When a baby stopped breathing, one of Settler's regular customers saved her life
There's a family in Batavia whose Christmas is going to be a whole lot brighter thanks to Liz Machala.
That's because there's a baby who is alive who might not be if not for Machala's ability to remain calm under stress and her knowledge of CPR.
Yesterday at Settler's Restaurant, Machala was eating lunch with friends, as she often does on Tuesdays at Settler's, when there was a big commotion on the other side of the restaurant.
"The father was yelling, 'she's not breathing, she's not breathing, somebody do something.' "
Restaurant owner John Spyropoulos immediately called 9-1-1 and dispatchers sent an ambulance for a 6-month-old in cardiac arrest.
Machala rushed from her seat and found the baby was turning blue.
"I turned her on her side," Machala said. "I pounded her on her back. I stuck my fingers down her throat. She had something stuck. I pounded her on her chest and flipped her over again to pound her on her back and she started screaming."
Machala said her only thought at that point was, "I'm happy."
The baby was transported to Strong Memorial Hospital for evaluation and this morning the baby's mother came in the restaurant and said she wanted to do something for Machala but Machala said she isn't looking for any attention.
She doesn't like a lot of attention on herself she said and was a bit reluctant to even talk with a reporter about yesterday.
"Anybody would have done what I did," she said. "Unfortunately, nobody did. People don't like to get involved. I, unfortunately, am one of those people who will get involved and get my ass kicked in the end."
Machala learned CPR when she worked with mentally disabled people years ago.
This morning, Machala was in Settler's, as she usually is on Wednesday morning, with a group of friends.
As she was leaving, and the friends were all wishing each other a Merry Christmas, one of them told her, "Liz, I'm proud to know you."
"Now you're making me blush," Machala said.
UPDATE Thursday, Dec. 22, 10:20 a.m.: Falicia Tuczai posted the following on our link on Facebook:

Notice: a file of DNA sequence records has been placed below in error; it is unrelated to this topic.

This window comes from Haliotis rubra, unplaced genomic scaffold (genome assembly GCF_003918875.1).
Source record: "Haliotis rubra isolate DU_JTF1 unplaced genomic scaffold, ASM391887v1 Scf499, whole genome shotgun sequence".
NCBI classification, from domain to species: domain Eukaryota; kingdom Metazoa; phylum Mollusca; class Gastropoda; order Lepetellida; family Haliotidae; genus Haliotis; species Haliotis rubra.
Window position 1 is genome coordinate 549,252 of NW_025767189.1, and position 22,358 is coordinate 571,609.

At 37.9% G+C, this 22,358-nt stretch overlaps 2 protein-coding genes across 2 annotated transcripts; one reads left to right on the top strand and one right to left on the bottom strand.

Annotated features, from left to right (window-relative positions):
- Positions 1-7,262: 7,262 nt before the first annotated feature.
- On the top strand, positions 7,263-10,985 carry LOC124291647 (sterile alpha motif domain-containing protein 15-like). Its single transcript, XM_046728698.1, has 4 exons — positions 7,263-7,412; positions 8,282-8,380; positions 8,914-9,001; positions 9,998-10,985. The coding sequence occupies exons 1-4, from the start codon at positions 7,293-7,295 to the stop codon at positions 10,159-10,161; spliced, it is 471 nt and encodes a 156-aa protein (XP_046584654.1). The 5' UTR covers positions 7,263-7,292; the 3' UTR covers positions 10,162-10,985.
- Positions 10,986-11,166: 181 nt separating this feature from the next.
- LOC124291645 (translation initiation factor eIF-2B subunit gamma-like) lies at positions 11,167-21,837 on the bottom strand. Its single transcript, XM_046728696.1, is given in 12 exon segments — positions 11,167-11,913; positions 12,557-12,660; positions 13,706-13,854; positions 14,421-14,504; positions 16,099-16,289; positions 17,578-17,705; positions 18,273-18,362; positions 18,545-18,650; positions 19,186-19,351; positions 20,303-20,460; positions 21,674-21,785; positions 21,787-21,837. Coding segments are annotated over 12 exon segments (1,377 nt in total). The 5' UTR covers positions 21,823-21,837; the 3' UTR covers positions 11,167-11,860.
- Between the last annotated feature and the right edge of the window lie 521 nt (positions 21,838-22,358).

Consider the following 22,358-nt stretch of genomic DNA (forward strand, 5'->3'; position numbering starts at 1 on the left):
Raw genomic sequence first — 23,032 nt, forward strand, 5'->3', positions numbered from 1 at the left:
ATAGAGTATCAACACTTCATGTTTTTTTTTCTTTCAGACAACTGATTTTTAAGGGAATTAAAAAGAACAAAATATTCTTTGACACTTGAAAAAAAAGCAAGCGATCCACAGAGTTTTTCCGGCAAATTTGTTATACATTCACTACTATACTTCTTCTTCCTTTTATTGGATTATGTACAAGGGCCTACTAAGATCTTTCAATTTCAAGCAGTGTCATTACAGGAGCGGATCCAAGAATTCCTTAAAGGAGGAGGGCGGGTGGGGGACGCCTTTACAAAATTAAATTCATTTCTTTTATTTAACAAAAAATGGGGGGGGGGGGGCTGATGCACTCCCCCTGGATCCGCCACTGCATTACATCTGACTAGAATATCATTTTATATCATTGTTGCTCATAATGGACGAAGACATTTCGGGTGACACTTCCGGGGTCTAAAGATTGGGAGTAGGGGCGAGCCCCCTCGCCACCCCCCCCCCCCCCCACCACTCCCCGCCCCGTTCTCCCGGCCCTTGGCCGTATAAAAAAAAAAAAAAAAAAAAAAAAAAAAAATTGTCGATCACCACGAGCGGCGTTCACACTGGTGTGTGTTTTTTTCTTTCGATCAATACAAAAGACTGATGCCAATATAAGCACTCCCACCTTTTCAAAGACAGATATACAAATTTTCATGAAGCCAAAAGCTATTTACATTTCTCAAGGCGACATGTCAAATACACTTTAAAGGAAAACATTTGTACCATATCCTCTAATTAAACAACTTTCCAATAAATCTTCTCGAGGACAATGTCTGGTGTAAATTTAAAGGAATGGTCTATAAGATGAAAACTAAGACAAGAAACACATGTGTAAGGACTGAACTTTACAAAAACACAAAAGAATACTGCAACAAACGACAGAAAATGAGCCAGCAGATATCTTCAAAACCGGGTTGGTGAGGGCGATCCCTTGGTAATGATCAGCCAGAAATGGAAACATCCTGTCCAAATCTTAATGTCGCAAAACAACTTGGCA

I do not want my corrections to come across as rude, or negate the fact that I am truly grateful beyond measure for the impeccable aid my daughter received from Liz and everyone's assistance. But because this has gained so much publicized attention, I wanna clear up any inaccurate facts. First, I wanna bring attention to the other nurse that was involved in helping my daughter. She too was present, and from what I've gathered was actually the one who performed CPR. She certainly deserves as much praise as the lady already mentioned. However, I will not disclose her name with not having any type of prior consent. Thank you both sincerely for all your efforts in helping my daughter! We could obviously never repay such an act! The article does mention the "mother" going to the restaurant this morning to repay this nurse, however, that was not me as I have been with my daughter at the hospital. Additionally, my daughter's age is actually 14 months old. What she suffered from was a seizure. This has now been a reoccurrence to one she had in August. We hope to find answers to these sporadic unexplained episodes, but all things set aside she is healthy and happy and doing extremely well! So we appreciate all who were aware that reached out to us to check on her. As far as cardiac arrest, that is not something that occurred. It is common for the heart to shallow to a point it's hard to detect for a brief moment till your body stabilizes naturally. As she may have had food in her mouth, the seizure is what caused her to choke not visa versa. Seizures themselves are non-life threatening. It's other sources such as eating, driving etc. while an episode is happening that can be. I would never wish this experience on anyone, but with how common I learned of them to be, it never hurts to be knowledgeable on how to aid someone properly during a seizure and recognize the signs! It can be very intense and scary. Golisano children's neurological team has been amazing both times in our scares to bring comfort and awareness to us as well. And again thank you all so much to the nurses, EMTs, Drs Etc as well the outpouring of concern we received. Macie is one blessed and loved little girl.